Tuesday, July 17, 2012

Lord, Teach Us To Pray! Part 119

Hindered Prayer continued...

Not only is disobedience detrimental to the person practicing it, it is likewise detrimental to all those around him. Disobedience is not a victimless crime. It is not something that affects only the individual in question.

Because one man disobeyed the command of God, and touched the unclean things, and took for himself that which was supposed to be destroyed, God stopped giving victory to the entire nation of Israel. Achan’s eyes saw, his heart desired, and he took that which God commanded His people not to touch, thinking he wasn’t harming anyone by his disobedience. Little did Achan know that the people of God would no longer glory in victory on the battlefield until his sin was exposed and he was thoroughly punished for his disobedience.

God would not even listen to Joshua’s prayers, until the sin was removed from the camp, and until the disobedience was dealt with. Yes, God had chosen Joshua. Yes, God had equipped Joshua. Yes, God loved Joshua, but this did not mean that Joshua got to sidestep, circumvent, or ignore God’s order, even inadvertently.

God holds those He loves, chooses, and equips to as high a standard as anyone else. Having been chosen for a duty, having been equipped for a task, does not mitigate our responsibilities in the sight of God, nor does it allow us to approach God frivolously and without reverence.

Another hindrance and obstacle in our prayer life are the sins of the heart. Such sins are extremely dangerous in the life of a believer, because they are invisible to the naked eye, and only you and God know they are there.

We keep away from the visible sins, what we consider the big sins, but many of us allow sins of the heart to fester unchallenged and unopposed. Another term the word of God uses for the sins of the heart is the iniquity of the heart.

Psalm 66:18, “If I regard iniquity in my heart, the Lord will not hear.”

Once again, we have a short, seemingly innocuous verse, which packs a punch. If I know that there is iniquity in my heart, if I behold it, and see it, and do not repent of it and pluck it from the soil, then the Lord will not hear me.

If I know that there is something in my heart that is not in accordance with the word of God. If I know I am holding onto bitterness, malice, jealousy, envy, hatred, or any of a hundred different iniquities of the heart, then the Lord will not hear me. No matter how much I cry out, no matter how many tears I might shed, if I do not repent of the iniquity of my heart when I regard it, or see it there, if I do not turn away from it, then the Lord will not hear.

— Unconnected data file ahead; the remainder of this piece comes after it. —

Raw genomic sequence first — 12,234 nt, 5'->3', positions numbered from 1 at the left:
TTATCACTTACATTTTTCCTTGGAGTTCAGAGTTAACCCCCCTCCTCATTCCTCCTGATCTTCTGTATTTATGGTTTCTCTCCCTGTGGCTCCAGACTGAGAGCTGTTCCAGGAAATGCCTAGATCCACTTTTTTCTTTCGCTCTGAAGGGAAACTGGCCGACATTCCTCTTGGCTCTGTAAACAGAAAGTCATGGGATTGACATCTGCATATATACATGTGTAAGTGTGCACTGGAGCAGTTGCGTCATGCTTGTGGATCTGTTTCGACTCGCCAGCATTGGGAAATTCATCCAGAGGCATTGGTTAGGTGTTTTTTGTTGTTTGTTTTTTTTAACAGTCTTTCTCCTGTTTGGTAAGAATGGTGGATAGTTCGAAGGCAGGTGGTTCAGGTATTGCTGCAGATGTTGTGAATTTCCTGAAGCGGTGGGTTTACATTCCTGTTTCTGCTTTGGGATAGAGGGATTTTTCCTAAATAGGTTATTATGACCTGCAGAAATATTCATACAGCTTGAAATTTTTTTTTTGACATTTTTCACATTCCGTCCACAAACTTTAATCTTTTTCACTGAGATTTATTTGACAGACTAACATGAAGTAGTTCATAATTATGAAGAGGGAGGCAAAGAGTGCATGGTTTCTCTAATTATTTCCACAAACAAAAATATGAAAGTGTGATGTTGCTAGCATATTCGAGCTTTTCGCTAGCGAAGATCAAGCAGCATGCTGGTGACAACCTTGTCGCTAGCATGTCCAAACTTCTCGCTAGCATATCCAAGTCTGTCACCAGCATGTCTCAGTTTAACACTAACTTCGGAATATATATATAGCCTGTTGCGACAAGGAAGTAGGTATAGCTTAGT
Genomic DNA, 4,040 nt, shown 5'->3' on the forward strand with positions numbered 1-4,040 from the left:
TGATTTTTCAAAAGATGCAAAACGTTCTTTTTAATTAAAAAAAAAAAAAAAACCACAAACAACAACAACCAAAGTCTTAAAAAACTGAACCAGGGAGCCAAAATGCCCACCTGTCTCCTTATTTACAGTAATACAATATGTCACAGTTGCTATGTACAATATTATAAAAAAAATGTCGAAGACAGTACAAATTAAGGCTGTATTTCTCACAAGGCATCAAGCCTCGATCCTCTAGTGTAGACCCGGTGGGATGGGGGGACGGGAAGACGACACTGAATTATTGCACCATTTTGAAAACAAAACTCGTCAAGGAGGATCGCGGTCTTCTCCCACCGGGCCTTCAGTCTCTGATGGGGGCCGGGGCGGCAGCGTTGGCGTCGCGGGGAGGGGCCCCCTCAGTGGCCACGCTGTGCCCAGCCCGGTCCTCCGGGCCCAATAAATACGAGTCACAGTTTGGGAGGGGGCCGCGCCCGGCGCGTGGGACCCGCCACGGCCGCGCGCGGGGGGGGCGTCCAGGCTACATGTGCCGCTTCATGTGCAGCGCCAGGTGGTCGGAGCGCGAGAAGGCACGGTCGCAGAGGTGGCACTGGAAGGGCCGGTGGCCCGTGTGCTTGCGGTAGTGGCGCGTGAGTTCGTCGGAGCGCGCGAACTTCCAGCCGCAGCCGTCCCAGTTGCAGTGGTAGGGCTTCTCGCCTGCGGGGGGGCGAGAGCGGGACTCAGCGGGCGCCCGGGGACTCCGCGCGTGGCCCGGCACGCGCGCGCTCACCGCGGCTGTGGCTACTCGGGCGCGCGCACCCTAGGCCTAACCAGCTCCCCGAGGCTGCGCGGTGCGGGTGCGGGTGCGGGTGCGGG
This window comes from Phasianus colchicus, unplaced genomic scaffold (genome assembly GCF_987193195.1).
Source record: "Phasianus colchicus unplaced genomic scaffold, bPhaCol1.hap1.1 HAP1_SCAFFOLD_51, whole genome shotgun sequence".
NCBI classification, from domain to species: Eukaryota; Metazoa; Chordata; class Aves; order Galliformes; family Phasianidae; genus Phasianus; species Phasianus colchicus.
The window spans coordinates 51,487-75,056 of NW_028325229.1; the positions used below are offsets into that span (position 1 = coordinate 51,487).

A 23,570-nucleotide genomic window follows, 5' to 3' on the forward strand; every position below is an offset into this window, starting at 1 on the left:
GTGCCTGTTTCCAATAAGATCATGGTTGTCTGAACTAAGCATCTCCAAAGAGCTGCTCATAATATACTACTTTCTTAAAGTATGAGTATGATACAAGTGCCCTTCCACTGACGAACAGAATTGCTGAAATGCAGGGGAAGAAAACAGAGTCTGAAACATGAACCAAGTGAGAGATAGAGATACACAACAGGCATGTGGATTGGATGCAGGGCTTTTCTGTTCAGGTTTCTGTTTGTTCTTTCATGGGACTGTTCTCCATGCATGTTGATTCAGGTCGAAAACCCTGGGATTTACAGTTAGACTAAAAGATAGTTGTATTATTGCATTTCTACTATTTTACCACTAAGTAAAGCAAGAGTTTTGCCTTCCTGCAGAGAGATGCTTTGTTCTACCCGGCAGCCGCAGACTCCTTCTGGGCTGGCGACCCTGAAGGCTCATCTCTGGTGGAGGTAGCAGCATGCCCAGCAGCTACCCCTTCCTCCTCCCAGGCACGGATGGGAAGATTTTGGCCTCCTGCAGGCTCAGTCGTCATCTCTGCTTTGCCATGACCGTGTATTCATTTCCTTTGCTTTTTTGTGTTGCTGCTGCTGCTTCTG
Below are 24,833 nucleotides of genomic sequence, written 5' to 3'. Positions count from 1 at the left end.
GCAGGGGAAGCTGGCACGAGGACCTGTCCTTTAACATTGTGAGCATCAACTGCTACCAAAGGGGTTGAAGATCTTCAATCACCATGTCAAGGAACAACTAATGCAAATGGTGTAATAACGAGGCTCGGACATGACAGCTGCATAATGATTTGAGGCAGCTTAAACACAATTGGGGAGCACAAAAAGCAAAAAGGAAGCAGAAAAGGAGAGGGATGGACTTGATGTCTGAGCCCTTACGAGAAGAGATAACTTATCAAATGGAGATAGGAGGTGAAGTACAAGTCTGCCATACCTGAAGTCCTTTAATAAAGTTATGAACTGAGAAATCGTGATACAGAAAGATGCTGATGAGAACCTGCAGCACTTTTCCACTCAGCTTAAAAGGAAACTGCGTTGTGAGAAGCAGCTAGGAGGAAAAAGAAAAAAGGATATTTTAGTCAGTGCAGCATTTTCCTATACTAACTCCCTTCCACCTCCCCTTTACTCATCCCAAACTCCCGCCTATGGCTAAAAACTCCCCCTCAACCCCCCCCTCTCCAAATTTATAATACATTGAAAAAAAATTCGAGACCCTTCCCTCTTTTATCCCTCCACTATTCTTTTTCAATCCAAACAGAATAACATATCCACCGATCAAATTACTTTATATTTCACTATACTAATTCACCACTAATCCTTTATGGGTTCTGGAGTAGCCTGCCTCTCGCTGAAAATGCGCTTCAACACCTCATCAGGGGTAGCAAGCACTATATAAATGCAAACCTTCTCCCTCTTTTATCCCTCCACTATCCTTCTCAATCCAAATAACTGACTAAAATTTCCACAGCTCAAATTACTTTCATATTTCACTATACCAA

No one knows what you’re thinking, no one knows what’s in your heart, but God does! God knows when our thoughts are impure; He knows when our hearts are given to some form of iniquity or another. We might be able to hide the iniquity of our hearts from men, but never from God, and as a warning siren that something must be repented of, that something must be done away with, that something must be turned away from, God stops hearing us, and as consequence He stops answering our prayers.

Proverbs 3:29-30, “Do not devise evil against your neighbor, for he dwells by you for safety’s sake. Do not strive with a man without cause, if he has done you no harm.”

Although some of us might be quick to say these verses could never apply to us, if we are honest with ourselves, we will soon realize that they are more applicable to our daily lives than we would like to admit.

When the person two cars up is going ten miles below the speed limit, and we start to get flustered, honking and swerving and clutching our steering wheel, we are striving against someone without cause, because they have done us no harm.

Perhaps the unintended consequence of their speed was our irritation being fueled, but as far as directly doing us harm, that individual is likely not even aware of our existence, never mind intent on harming us in any way.

That was just one example, but if we pick a given day and think thorough it objectively, we come to realize that there are many instances for which we must repent, because we have strived when there was no cause to strive, and devised evil when there was no cause to do so.

Zechariah 7:10, “Do not oppress the widow or the fatherless, the alien or the poor. Let none of you plan evil in his heart against his brother.”

Evil thoughts, and evil plans against our brothers and sisters in Christ, impede our prayers, hinder our prayers, and keep God from hearing them.

So the next time thoughts spring up in your heart, whether concerning the pastor’s sermon being too long, or the special music not being very special, remember the consequences of allowing such thoughts to take root in your heart.

Because the heart is deceitful above all things, there is a natural inclination towards iniquity almost hardwired into its makeup. It is far easier for an individual to surrender to iniquity, than to walk in holiness. We’re always striving to do what’s right, but doing what’s wrong or unbecoming seems to come quite easily. Ever since the fall of Adam, man’s predisposition has been toward evil rather than good, but as gatekeepers of our hearts, as those who can choose what we allow to pass through the gates and make our hearts home, we can chase away the iniquity that comes knocking incessantly and repeatedly.

With love in Christ,
Michael Boldea Jr.

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